My picky eater stole my smug

My picky eater stole my smug

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You have no idea how thrilled I was when my little daughter Violet, now 5, ate whatever I fed her as an infant.

"She likes it! She likes it!" I crowed about my organic, salt-free, lightly steamed spinach. Surely we were the best parents who ever lived. I soon bought the home made baby food Bible, Super Baby Food, and I was off on a glorious spate of self-righteous baby food-making. Sweet potatoes, collards, green beans, carrots; I steamed them all, whirred them in the blender, and transformed them into colorful frozen cubes, ready at a moment's notice for my sacrosanct good eater. Later, bolstered by my success, I bought one of those little purse-sized food mills, and whatever I ate, she ate, ground up into tiny bits.

Oh, my, did she eat! Swiss chard risotto! Chicken vindaloo! Carnitas burrito! You give it to her, she'd eat it. Thankfully, I see that even then I attributed my luck to, well, just that. Luck. I probably was more smug than I revealed, however. I had a foodie child! Fie on you all who give nuggets and puffs! My kid is better because I am better, neener neener neener.

And then, things changed. She turned 18 months, which I've since learned is a watershed age for picky kids. They go from accepting to discerning, almost literally overnight.

And the battle was on. It would take too long and be way too boring to tell you the many ways I have tried to convince Violet to eat vegetables, but it ranges up to and including:

  • Visiting farmer's markets and letting Violet choose any vegetable she wanted (she sure enjoyed looking at those winter squashes!)
  • Buying special kid-sized tools for the kitchen and having her help prepare vegetables
  • Letting Violet flip through photo-heavy vegetarian recipe books to pick which vegetable dish she wanted to try (answer: none)
  • Painting still-lifes of vegetables (I kid you not. I thought if she could appreciate their beauty, she might get into eating them. No.)
  • Planting and harvesting vegetables from her grandmother's garden
  • Making dips from vegetables, or using vegetable sticks as dips for things she likes (she licks the dip off and throws away the carrots)

And about 17,000 other ridiculous things, including hiding vegetables in smoothies and sauces (note to self: green beans are NOT good in smoothies. Also, now Violet distrusts tomato sauce. Fabulous!), allowing her only one serving of carbs/proteins at meals and seconds only of fruit and vegetables, sewing felt versions of cabbages and carrots (again, not kidding), and leaving vegetables on the dinner table in serving bowls with serving spoons, set right in front of her, in case she might want to serve herself some (she never did).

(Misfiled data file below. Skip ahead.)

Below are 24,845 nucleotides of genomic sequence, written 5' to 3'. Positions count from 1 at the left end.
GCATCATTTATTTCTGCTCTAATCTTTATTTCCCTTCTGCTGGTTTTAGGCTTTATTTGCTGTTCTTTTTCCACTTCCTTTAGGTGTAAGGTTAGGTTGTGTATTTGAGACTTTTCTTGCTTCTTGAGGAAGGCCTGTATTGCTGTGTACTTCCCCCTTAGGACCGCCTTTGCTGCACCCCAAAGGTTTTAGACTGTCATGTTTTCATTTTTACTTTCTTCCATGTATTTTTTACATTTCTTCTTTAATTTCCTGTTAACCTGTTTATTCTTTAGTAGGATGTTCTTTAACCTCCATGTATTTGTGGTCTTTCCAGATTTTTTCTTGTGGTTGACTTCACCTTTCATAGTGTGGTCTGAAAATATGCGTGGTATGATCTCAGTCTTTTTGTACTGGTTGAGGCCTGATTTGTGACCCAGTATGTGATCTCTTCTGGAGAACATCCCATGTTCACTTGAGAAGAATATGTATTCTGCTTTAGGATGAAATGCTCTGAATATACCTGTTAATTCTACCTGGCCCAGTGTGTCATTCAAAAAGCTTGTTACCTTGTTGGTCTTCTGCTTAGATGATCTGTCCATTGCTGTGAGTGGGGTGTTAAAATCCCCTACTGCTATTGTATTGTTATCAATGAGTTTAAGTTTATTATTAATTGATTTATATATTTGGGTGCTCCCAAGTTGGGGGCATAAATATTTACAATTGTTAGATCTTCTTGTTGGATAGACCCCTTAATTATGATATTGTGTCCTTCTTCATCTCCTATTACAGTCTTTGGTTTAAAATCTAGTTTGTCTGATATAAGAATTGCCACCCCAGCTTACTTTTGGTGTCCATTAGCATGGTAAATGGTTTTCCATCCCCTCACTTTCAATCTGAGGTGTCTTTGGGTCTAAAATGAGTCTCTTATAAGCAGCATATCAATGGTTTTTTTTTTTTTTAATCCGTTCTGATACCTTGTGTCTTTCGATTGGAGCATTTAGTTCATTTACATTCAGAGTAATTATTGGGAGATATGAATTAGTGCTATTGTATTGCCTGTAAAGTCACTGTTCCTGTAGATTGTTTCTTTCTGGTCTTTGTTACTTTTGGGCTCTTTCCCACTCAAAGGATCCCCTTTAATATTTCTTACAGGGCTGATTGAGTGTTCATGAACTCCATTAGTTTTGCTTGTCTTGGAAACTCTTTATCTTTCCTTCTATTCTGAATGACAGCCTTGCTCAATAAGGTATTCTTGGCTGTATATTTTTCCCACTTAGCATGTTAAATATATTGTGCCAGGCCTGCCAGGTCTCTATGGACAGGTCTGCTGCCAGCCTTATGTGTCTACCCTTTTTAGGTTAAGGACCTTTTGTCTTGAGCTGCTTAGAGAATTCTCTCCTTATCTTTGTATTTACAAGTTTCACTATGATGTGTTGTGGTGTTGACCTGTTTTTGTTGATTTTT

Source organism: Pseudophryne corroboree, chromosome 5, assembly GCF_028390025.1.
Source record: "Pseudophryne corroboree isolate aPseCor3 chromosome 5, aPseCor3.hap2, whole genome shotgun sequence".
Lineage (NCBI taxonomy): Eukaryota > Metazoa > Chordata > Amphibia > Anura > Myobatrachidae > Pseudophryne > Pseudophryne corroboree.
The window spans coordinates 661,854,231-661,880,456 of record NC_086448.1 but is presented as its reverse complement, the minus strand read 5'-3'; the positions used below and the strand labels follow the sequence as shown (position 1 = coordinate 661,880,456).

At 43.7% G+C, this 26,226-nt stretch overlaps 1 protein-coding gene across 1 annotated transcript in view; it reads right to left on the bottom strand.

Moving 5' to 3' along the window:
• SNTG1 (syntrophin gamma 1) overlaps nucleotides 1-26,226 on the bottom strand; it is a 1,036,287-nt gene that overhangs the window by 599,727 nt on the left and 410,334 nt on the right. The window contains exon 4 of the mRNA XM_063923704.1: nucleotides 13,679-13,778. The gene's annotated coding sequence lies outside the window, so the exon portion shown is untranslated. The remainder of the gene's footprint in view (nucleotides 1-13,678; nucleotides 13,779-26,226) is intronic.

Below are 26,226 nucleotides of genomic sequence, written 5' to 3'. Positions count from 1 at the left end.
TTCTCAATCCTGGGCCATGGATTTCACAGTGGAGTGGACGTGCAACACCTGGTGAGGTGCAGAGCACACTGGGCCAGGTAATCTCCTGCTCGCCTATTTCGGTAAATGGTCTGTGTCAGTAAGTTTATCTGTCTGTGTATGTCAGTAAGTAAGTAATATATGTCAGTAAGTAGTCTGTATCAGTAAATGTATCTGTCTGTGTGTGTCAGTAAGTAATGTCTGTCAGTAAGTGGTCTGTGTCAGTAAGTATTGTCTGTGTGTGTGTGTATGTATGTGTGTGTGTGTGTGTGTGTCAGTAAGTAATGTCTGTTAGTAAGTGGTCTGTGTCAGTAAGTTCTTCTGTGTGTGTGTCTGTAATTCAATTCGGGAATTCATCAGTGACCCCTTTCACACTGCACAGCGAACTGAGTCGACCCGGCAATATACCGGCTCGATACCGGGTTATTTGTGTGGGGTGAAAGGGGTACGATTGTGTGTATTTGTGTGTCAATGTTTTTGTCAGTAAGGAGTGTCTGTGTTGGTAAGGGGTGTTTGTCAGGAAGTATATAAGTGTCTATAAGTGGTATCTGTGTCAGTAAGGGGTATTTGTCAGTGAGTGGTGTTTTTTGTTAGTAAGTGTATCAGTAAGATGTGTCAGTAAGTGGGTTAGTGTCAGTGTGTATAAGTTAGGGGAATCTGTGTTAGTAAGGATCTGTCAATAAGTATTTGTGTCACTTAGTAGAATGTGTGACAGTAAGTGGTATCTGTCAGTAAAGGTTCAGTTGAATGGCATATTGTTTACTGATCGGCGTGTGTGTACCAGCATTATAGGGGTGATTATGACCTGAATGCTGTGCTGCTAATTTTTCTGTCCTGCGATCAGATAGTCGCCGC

Thankfully, at some point during the Great Era of Dinnertime Battles, a friend recommended the smart, sane book by Ellyn Satter, How to Get Your Child to Eat ... But Not Too Much, a book that made a heck of a lot of sense to me, and still does. My job, Satter articulated, was to make healthy food available. Her job was to eat it, or not.

In practice, this works out like this: I make a dinner. If it's something I know she'll like (pasta), she has to eat it. If it's something I know she won't (veggie stir fry), she can eat the component of the meal that she likes (white rice, natch), and ignore everything else on her plate, and eat as much of the liked food as she wants. If there's nothing she likes, she can make herself a peanut butter sandwich, or eat fruits or vegetables.

There's always a vegetable on her plate, but she doesn't have to eat it. She doesn't even have to try it (the "no thank you" bite thing always ended up in an escalating battle of wills that gave me indigestion), she just has to refrain from making negative comments about it.

She will eat carrots if they are cooked to death inside a soup. "Soft carrots," she calls them. She will eat cabbage and a few other vegetables if they are chopped very finely inside some type of dumpling. She eats no other vegetables, very little meat, and begs me constantly for sweets and junk food, which I try to dole out on a schedule somewhere between "let her have everything and weigh 800 pounds" and "never give her any junk and she turns into a weirdo." And thankfully, she does like some healthy things, like beans, avocado, fruit, and yogurt, which I give her as often as possible (and thank my lucky stars that she's not even further along the picky continuum). I model healthy eating. I talk about how great my vegetable dishes are. And I hope.

After all, I am myself a reformed picky eater. Tales of my pickiness are legendary in my family, and, to this day, I won't eat cheese or mayonnaise. But I will eat every other thing in the world, up to and including deep-fried grasshoppers, tripe, and food doused in a sauce that's basically rotted fish. I can barely even explain how I got from there to here, it happened so gradually. I just have to hope that the same thing will happen to Violet, without me forcing her, or pressuring her, or making every single mealtime a misery.

Image source: Flickr member superbez under Creative Commons

Opinions expressed by parent contributors are their own.

Watch the video: Is Your Kid a Picky Eater? Do This.. (December 2022).

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